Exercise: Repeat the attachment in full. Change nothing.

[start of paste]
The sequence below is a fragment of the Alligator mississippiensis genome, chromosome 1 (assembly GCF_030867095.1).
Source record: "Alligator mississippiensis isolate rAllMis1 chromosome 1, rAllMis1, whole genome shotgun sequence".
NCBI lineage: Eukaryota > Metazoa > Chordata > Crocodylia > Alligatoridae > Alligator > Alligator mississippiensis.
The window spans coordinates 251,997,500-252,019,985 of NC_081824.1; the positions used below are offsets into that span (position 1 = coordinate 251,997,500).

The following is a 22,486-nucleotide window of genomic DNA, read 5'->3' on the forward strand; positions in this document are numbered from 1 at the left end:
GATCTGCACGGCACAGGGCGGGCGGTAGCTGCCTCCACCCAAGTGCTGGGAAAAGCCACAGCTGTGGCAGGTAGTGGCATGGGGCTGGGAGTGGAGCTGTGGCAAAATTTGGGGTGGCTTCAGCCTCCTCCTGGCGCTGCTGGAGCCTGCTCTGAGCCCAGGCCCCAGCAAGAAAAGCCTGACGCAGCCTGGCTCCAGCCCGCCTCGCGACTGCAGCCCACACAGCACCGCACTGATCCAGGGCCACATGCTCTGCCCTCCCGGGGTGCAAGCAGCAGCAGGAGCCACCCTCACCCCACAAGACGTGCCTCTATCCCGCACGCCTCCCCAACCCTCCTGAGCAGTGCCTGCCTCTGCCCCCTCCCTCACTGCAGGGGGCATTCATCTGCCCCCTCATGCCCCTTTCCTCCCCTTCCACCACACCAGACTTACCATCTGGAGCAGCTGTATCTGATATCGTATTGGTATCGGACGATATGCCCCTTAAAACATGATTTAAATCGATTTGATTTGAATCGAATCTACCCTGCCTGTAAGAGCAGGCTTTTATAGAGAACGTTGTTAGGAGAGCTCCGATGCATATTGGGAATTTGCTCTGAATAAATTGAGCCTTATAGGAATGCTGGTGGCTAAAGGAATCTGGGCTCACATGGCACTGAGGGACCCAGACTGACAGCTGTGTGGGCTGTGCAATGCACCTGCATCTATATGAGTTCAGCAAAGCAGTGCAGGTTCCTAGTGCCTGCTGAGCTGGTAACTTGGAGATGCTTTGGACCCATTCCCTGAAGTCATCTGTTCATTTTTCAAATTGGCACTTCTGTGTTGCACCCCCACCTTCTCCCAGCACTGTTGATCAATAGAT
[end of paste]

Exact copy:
The sequence below is a fragment of the Alligator mississippiensis genome, chromosome 1 (assembly GCF_030867095.1).
Source record: "Alligator mississippiensis isolate rAllMis1 chromosome 1, rAllMis1, whole genome shotgun sequence".
NCBI lineage: Eukaryota > Metazoa > Chordata > Crocodylia > Alligatoridae > Alligator > Alligator mississippiensis.
The window spans coordinates 251,997,500-252,019,985 of NC_081824.1; the positions used below are offsets into that span (position 1 = coordinate 251,997,500).

The following is a 22,486-nucleotide window of genomic DNA, read 5'->3' on the forward strand; positions in this document are numbered from 1 at the left end:
GATCTGCACGGCACAGGGCGGGCGGTAGCTGCCTCCACCCAAGTGCTGGGAAAAGCCACAGCTGTGGCAGGTAGTGGCATGGGGCTGGGAGTGGAGCTGTGGCAAAATTTGGGGTGGCTTCAGCCTCCTCCTGGCGCTGCTGGAGCCTGCTCTGAGCCCAGGCCCCAGCAAGAAAAGCCTGACGCAGCCTGGCTCCAGCCCGCCTCGCGACTGCAGCCCACACAGCACCGCACTGATCCAGGGCCACATGCTCTGCCCTCCCGGGGTGCAAGCAGCAGCAGGAGCCACCCTCACCCCACAAGACGTGCCTCTATCCCGCACGCCTCCCCAACCCTCCTGAGCAGTGCCTGCCTCTGCCCCCTCCCTCACTGCAGGGGGCATTCATCTGCCCCCTCATGCCCCTTTCCTCCCCTTCCACCACACCAGACTTACCATCTGGAGCAGCTGTATCTGATATCGTATTGGTATCGGACGATATGCCCCTTAAAACATGATTTAAATCGATTTGATTTGAATCGAATCTACCCTGCCTGTAAGAGCAGGCTTTTATAGAGAACGTTGTTAGGAGAGCTCCGATGCATATTGGGAATTTGCTCTGAATAAATTGAGCCTTATAGGAATGCTGGTGGCTAAAGGAATCTGGGCTCACATGGCACTGAGGGACCCAGACTGACAGCTGTGTGGGCTGTGCAATGCACCTGCATCTATATGAGTTCAGCAAAGCAGTGCAGGTTCCTAGTGCCTGCTGAGCTGGTAACTTGGAGATGCTTTGGACCCATTCCCTGAAGTCATCTGTTCATTTTTCAAATTGGCACTTCTGTGTTGCACCCCCACCTTCTCCCAGCACTGTTGATCAATAGAT